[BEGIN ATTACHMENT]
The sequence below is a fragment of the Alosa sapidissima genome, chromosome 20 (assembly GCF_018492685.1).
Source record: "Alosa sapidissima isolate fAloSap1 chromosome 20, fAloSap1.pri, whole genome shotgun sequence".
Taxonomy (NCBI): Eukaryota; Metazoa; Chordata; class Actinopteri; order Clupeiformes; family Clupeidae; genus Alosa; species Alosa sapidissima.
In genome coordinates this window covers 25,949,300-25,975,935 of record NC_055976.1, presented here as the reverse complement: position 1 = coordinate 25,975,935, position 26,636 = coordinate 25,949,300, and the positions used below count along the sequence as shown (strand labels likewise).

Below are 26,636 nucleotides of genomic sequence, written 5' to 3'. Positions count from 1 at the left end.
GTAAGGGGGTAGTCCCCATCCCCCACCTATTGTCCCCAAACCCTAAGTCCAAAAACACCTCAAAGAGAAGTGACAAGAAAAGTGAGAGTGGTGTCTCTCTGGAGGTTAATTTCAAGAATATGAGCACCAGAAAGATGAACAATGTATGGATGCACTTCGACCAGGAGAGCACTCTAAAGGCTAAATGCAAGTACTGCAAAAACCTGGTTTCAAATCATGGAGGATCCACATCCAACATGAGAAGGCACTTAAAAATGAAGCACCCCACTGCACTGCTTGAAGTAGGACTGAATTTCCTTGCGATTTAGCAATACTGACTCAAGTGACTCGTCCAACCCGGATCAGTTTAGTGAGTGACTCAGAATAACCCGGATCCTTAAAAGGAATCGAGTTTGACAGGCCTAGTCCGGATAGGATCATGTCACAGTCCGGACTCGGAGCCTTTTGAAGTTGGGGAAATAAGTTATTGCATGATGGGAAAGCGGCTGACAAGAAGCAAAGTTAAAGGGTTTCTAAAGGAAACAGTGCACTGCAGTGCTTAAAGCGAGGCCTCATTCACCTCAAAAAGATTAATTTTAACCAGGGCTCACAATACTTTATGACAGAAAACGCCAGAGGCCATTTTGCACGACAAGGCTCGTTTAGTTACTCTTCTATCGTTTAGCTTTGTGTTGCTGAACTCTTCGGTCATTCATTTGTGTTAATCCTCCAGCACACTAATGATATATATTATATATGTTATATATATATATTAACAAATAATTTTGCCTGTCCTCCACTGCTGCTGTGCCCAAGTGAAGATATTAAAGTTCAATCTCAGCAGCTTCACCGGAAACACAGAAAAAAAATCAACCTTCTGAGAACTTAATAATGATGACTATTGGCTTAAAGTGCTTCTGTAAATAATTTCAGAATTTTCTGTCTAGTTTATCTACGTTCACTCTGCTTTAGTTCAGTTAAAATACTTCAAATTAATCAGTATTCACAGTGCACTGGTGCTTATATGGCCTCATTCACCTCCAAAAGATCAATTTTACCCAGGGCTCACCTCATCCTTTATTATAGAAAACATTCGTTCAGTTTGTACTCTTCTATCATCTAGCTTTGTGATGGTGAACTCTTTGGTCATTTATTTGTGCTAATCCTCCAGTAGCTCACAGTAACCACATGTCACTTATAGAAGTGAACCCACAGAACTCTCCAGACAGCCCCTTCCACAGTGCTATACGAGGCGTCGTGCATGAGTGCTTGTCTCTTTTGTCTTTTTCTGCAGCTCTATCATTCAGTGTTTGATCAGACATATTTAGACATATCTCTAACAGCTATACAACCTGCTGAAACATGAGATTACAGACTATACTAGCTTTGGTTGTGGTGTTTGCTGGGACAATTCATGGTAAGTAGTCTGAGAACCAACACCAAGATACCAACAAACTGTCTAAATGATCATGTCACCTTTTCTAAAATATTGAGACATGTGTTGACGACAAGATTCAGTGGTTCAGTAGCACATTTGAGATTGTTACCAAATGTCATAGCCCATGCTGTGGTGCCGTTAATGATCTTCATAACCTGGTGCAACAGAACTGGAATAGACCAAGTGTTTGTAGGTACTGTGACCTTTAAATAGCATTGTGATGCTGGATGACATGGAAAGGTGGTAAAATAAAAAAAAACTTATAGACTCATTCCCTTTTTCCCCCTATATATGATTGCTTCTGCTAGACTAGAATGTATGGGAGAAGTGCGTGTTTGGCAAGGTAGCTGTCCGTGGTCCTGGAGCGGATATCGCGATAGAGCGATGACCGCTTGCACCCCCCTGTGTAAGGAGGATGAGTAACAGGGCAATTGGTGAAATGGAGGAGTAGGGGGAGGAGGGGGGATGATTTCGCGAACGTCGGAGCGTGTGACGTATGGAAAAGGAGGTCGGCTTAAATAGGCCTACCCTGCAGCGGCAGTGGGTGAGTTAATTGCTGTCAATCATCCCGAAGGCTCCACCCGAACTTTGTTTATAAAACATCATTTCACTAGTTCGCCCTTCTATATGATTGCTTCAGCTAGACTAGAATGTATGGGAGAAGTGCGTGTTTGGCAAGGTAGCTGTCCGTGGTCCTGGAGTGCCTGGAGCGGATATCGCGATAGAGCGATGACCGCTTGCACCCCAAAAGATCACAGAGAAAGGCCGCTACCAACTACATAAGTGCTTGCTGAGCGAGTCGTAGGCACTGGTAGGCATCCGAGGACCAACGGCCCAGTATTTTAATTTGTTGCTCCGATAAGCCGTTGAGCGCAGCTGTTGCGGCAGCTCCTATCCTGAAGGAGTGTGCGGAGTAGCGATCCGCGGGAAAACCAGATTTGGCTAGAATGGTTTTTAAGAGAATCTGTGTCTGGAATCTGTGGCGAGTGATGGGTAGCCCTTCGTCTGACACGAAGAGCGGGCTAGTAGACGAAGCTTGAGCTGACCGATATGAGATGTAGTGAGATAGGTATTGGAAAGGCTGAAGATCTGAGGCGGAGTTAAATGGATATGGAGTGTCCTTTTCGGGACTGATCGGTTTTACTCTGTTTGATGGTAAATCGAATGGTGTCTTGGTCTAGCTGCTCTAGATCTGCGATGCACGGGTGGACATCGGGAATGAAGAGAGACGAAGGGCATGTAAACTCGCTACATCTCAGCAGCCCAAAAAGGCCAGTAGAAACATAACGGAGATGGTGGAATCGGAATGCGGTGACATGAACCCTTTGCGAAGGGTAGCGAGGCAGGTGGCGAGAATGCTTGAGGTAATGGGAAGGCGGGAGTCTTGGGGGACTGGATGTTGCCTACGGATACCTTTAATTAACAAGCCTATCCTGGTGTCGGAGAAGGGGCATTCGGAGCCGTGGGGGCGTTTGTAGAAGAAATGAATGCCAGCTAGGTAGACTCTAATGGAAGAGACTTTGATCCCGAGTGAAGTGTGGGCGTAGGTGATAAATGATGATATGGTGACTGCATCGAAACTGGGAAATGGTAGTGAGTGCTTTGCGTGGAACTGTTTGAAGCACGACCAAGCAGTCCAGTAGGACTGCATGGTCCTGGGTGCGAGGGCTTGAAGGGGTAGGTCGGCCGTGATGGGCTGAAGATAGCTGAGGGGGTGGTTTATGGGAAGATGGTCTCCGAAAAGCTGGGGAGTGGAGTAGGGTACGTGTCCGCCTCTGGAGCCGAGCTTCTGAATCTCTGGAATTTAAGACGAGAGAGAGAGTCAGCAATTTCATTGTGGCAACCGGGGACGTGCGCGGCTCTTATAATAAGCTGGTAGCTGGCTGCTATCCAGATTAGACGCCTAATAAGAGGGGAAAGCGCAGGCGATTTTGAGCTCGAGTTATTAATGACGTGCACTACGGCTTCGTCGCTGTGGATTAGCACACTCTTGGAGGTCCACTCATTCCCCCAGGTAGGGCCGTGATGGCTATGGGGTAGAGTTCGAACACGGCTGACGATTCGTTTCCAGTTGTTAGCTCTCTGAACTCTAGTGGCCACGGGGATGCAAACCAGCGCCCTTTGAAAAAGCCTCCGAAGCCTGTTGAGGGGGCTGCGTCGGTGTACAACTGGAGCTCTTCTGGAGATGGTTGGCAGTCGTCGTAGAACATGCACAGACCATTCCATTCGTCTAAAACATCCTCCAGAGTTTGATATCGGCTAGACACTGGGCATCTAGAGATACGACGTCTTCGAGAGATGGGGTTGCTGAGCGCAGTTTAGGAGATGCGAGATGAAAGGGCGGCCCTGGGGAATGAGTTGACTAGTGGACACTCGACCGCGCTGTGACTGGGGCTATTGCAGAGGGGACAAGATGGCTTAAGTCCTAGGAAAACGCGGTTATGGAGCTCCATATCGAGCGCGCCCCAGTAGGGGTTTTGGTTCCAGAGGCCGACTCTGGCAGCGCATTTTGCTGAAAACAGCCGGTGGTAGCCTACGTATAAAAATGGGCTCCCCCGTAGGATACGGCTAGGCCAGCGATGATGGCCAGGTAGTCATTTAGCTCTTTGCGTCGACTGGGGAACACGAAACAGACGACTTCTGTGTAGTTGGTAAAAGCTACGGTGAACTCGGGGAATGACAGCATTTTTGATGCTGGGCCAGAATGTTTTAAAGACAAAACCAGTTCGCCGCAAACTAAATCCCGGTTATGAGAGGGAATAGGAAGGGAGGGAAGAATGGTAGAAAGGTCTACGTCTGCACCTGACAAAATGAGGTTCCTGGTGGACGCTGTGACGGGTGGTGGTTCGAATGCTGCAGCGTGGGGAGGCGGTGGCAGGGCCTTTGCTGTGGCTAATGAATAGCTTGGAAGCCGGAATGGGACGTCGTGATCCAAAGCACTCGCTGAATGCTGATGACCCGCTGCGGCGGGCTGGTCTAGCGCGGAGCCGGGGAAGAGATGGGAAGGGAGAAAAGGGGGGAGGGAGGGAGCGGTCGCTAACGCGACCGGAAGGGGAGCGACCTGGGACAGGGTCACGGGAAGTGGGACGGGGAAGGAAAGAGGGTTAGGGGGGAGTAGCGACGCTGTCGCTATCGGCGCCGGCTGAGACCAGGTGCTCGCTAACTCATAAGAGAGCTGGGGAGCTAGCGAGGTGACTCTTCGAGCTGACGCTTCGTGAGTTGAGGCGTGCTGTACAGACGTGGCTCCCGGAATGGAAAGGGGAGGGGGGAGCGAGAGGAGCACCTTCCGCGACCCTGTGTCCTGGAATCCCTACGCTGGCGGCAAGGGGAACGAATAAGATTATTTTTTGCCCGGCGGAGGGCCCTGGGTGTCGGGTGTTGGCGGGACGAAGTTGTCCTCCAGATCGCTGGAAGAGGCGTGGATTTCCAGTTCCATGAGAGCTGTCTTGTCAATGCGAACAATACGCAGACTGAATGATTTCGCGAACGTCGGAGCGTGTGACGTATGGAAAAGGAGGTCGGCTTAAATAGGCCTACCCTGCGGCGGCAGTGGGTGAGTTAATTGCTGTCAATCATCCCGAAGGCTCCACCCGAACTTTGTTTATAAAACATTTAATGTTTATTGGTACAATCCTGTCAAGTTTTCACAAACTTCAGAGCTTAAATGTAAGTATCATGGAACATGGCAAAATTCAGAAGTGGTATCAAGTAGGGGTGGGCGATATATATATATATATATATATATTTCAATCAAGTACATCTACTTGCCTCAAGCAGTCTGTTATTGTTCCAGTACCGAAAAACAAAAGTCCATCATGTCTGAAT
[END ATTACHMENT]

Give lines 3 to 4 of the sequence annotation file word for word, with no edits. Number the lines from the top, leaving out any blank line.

Taxonomy (NCBI): Eukaryota; Metazoa; Chordata; class Actinopteri; order Clupeiformes; family Clupeidae; genus Alosa; species Alosa sapidissima.
In genome coordinates this window covers 25,949,300-25,975,935 of record NC_055976.1, presented here as the reverse complement: position 1 = coordinate 25,975,935, position 26,636 = coordinate 25,949,300, and the positions used below count along the sequence as shown (strand labels likewise).